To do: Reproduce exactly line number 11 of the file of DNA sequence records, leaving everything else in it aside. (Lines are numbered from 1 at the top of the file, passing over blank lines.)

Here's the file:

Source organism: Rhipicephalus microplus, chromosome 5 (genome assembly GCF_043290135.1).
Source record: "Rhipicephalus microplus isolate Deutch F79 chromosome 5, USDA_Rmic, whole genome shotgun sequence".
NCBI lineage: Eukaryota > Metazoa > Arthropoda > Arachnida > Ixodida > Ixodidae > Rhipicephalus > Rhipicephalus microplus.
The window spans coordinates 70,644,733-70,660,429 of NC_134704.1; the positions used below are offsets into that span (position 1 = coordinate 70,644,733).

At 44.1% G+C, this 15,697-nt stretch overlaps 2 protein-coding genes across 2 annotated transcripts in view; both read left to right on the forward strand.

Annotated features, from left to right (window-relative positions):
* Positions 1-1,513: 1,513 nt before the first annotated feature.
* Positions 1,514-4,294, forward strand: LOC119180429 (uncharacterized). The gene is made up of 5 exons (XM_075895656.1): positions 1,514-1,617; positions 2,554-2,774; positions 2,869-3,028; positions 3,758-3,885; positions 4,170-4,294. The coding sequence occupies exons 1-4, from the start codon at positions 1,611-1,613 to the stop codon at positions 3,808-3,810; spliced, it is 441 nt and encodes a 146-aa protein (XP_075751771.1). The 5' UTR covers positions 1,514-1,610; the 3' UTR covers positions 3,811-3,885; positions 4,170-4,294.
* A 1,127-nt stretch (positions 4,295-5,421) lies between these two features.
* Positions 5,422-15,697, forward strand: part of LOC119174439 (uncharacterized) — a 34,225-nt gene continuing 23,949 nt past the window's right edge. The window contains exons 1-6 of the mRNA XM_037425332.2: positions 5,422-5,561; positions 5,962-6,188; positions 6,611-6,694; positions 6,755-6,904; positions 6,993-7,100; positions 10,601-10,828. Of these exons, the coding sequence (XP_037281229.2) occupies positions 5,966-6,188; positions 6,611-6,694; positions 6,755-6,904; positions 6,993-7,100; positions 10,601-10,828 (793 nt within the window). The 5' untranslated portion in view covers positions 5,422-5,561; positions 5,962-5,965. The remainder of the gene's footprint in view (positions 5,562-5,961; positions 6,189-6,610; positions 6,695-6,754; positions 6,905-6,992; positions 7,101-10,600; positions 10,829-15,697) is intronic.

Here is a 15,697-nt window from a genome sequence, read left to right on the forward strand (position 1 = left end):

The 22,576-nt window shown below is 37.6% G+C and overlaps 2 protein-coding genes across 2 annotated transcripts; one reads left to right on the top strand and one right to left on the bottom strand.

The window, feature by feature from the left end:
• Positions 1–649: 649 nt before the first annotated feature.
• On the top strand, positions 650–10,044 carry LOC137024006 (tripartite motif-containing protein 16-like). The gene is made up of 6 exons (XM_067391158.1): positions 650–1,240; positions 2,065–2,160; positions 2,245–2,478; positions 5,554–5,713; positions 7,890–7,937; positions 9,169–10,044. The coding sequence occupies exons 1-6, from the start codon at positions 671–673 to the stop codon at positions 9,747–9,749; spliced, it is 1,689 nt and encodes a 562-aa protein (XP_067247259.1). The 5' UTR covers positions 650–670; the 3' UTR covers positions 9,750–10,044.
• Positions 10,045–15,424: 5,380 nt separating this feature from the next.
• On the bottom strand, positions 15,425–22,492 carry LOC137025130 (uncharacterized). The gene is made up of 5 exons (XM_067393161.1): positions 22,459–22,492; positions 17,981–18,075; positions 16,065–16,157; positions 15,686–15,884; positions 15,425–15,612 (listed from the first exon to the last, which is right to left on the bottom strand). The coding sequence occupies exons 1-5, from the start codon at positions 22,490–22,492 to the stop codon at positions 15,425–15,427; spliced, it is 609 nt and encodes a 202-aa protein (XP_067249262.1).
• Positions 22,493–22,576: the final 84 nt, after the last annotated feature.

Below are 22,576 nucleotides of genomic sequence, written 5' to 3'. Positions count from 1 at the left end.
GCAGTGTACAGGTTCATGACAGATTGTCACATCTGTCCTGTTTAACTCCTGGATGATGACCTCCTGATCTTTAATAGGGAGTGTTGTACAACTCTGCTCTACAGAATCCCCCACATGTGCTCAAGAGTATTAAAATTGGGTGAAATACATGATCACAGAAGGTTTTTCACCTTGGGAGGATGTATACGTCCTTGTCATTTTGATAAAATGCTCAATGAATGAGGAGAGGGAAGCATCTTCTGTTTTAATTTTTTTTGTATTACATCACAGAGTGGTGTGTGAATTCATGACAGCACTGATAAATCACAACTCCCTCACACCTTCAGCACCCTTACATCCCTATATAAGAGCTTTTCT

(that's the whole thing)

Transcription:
Here is a 15,697-nt window from a genome sequence, read left to right on the forward strand (position 1 = left end):